In which ConfigServer quite possibly breaks WordPress. Oof.

I’ve been dabbling in the more involved server admin business for the past while. One of the things we’ve been experimenting with for the better part of a month is the firewall provided by ConfigServer. It’s halfway decent for what it does, as long as you’re not trying to do anything too involved–like, say, get certain functionality native to WordPress to actually, you know, work. Like, for example, trackback/pingback functionality. So, since we had absolutely nothing else planned whatsoever tonight–hi, oh my god cold, we figured we’d either fix CSF or break Shane‘s blog. Turns out we did neither.

According to ConfigServer’s software, which I have taken to not trusting after our most recent discovery, inbound trafic on all the ports we needed to be open was possible. As was outbound. Except for that tiny little part wherein it sort of wasn’t. That lead to some pretty interesting problems in the neighbourhood of him actually being able to receive trackbacks/pingbacks. Since blogging in general, and WordPress in particular, is primarily focused on the whole community/conversation element of it all, that posed a very small problem. We fiddled off and on with it for a few weeks, and eventually for reasons of trying to scrape together a few dollars, we decided to start the process of migrating him away from that server and to my arangement over here. After breaking things in that department in all kinds of new and interesting–not to mention very very creative–ways, we thought we’d play with seeing if that fixes the outstanding issue of tracking back. Hence, if you hadn’t figured it out, the test post from earlier. And wouldn’t you know, the damn thing up and proved us both idiots. First try, it did exactly what it was supposed to. The only *really* major difference? The server the problem blog’s on isn’t running ConfigServer’s firewall–and won’t be, if I can possibly get away with it. Aside from that? Same server configuration, more or less, with a few extra mostly irrelevant bells and whistles I don’t actually use but hey, they’re cool.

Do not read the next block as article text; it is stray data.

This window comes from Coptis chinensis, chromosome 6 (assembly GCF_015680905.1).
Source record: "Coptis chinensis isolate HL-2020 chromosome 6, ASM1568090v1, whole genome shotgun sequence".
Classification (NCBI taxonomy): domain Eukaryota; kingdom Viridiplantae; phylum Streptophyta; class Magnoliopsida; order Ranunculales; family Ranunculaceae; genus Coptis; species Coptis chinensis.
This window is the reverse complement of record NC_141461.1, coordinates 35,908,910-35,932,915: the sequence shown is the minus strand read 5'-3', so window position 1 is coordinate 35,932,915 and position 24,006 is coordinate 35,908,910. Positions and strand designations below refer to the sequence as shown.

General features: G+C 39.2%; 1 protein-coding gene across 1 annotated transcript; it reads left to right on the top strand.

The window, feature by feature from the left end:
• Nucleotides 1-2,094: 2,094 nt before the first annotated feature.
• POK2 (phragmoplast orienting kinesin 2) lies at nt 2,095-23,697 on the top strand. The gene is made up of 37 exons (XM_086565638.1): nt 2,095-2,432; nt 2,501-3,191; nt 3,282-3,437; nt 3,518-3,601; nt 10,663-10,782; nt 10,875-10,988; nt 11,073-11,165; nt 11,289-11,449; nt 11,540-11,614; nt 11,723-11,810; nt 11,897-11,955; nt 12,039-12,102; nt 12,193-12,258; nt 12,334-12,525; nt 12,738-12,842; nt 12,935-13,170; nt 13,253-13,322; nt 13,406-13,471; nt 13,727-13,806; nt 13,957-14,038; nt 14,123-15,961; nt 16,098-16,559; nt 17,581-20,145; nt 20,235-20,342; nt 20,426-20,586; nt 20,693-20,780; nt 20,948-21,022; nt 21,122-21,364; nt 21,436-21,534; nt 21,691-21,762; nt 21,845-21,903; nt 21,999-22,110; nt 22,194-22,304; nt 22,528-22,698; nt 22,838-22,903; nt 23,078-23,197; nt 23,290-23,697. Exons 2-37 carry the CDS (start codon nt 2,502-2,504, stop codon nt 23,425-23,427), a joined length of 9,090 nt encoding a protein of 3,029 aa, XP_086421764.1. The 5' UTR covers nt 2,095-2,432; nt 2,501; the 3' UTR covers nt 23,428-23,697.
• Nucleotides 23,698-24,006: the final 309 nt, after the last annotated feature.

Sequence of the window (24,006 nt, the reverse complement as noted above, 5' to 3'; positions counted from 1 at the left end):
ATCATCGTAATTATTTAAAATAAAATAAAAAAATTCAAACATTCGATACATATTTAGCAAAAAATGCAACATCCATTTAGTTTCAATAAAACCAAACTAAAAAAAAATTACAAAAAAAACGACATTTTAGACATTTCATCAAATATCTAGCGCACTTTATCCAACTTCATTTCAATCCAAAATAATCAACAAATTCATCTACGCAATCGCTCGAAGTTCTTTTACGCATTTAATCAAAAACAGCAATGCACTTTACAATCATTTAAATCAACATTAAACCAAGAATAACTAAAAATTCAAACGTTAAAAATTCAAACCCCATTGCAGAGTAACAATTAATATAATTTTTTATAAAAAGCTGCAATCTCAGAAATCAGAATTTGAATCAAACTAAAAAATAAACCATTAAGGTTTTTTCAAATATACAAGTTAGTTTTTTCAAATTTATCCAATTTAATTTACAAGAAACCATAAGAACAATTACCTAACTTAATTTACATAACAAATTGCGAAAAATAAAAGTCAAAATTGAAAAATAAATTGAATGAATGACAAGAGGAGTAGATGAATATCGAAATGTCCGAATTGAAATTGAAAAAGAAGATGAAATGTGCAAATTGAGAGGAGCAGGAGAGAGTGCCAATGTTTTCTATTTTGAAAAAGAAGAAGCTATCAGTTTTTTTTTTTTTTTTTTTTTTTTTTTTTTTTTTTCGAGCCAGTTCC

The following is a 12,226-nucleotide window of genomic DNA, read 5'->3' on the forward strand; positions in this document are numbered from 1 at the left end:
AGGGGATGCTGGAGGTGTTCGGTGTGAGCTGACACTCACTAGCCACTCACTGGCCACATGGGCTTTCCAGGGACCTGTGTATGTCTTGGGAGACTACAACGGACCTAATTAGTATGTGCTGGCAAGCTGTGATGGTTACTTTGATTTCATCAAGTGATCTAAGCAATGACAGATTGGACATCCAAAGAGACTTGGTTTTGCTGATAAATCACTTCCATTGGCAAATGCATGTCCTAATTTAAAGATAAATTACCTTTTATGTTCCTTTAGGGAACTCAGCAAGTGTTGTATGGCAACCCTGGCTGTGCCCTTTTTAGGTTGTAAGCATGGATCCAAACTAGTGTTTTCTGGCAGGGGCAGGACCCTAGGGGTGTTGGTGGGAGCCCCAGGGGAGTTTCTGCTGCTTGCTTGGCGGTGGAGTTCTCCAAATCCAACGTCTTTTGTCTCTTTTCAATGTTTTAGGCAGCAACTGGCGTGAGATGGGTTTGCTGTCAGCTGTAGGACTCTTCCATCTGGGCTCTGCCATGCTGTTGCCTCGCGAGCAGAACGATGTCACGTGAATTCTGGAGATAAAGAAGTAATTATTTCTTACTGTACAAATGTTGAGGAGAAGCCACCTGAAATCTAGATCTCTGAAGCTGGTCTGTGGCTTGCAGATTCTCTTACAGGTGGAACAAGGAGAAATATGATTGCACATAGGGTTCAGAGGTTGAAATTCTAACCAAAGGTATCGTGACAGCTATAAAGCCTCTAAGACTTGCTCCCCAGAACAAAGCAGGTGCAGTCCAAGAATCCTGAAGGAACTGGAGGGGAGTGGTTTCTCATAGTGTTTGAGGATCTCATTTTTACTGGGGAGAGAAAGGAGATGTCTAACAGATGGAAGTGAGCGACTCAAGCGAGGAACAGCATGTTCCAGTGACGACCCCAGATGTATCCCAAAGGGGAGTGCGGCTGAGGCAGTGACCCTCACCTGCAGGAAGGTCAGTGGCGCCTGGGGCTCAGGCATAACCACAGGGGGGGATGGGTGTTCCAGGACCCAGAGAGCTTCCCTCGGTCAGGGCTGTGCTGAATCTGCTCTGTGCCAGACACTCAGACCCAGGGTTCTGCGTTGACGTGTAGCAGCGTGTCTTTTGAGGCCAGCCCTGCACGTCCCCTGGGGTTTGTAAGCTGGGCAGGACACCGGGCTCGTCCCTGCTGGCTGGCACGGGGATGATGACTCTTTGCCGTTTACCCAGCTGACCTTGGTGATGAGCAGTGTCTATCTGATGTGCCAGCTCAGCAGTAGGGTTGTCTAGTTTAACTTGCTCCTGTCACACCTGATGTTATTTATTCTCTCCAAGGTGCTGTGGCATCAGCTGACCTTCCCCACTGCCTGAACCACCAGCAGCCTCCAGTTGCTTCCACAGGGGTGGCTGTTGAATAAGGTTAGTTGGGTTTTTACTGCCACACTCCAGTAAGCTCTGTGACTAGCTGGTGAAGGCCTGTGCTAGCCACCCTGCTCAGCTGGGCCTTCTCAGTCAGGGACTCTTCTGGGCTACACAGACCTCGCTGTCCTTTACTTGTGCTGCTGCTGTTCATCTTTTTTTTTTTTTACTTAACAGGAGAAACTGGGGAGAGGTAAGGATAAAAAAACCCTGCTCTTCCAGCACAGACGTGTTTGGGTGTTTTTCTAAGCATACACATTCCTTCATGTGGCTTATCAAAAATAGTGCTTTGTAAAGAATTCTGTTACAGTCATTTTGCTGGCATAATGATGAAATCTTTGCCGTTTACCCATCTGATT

The moral of the storry: If you’re running ConfigServer’s firewall, look for alternatives. If you’re not, keep it that way. It’s bad for you. Stay very, very far away from that program–particularly if you, or anyone you’re hosting/maintaining the server for, plans on running a WordPress blog. They just do not like each other and I think the relationship’s pretty irreparable. Now, the search begins for alternatives.

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